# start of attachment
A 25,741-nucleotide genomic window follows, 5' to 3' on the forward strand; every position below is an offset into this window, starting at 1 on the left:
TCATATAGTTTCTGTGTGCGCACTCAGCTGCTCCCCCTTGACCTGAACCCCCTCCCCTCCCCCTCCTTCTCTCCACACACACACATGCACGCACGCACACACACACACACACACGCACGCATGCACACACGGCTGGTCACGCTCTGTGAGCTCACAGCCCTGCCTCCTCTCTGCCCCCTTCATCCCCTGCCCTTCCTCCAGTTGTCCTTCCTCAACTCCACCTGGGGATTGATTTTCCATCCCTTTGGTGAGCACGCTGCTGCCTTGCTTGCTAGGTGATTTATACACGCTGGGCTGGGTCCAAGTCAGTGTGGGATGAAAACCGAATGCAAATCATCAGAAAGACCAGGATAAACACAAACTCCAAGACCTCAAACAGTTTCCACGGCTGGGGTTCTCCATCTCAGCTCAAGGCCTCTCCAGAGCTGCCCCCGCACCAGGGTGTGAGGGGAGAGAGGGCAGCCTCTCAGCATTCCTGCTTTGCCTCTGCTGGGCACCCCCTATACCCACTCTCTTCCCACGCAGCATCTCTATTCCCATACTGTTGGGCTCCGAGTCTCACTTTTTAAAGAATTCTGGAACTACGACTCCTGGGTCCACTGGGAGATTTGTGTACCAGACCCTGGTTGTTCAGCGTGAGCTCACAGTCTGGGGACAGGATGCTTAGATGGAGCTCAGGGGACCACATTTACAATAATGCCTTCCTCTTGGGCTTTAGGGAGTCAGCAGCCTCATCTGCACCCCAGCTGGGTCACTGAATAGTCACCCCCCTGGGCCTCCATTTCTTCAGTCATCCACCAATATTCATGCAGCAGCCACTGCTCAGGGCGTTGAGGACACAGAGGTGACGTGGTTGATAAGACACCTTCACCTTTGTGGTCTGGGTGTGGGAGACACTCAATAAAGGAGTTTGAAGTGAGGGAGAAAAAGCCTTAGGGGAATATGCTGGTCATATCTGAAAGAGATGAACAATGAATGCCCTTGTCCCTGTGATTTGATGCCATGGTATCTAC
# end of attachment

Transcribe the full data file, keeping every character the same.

A 25,741-nucleotide genomic window follows, 5' to 3' on the forward strand; every position below is an offset into this window, starting at 1 on the left:
TCATATAGTTTCTGTGTGCGCACTCAGCTGCTCCCCCTTGACCTGAACCCCCTCCCCTCCCCCTCCTTCTCTCCACACACACACATGCACGCACGCACACACACACACACACACGCACGCATGCACACACGGCTGGTCACGCTCTGTGAGCTCACAGCCCTGCCTCCTCTCTGCCCCCTTCATCCCCTGCCCTTCCTCCAGTTGTCCTTCCTCAACTCCACCTGGGGATTGATTTTCCATCCCTTTGGTGAGCACGCTGCTGCCTTGCTTGCTAGGTGATTTATACACGCTGGGCTGGGTCCAAGTCAGTGTGGGATGAAAACCGAATGCAAATCATCAGAAAGACCAGGATAAACACAAACTCCAAGACCTCAAACAGTTTCCACGGCTGGGGTTCTCCATCTCAGCTCAAGGCCTCTCCAGAGCTGCCCCCGCACCAGGGTGTGAGGGGAGAGAGGGCAGCCTCTCAGCATTCCTGCTTTGCCTCTGCTGGGCACCCCCTATACCCACTCTCTTCCCACGCAGCATCTCTATTCCCATACTGTTGGGCTCCGAGTCTCACTTTTTAAAGAATTCTGGAACTACGACTCCTGGGTCCACTGGGAGATTTGTGTACCAGACCCTGGTTGTTCAGCGTGAGCTCACAGTCTGGGGACAGGATGCTTAGATGGAGCTCAGGGGACCACATTTACAATAATGCCTTCCTCTTGGGCTTTAGGGAGTCAGCAGCCTCATCTGCACCCCAGCTGGGTCACTGAATAGTCACCCCCCTGGGCCTCCATTTCTTCAGTCATCCACCAATATTCATGCAGCAGCCACTGCTCAGGGCGTTGAGGACACAGAGGTGACGTGGTTGATAAGACACCTTCACCTTTGTGGTCTGGGTGTGGGAGACACTCAATAAAGGAGTTTGAAGTGAGGGAGAAAAAGCCTTAGGGGAATATGCTGGTCATATCTGAAAGAGATGAACAATGAATGCCCTTGTCCCTGTGATTTGATGCCATGGTATCTAC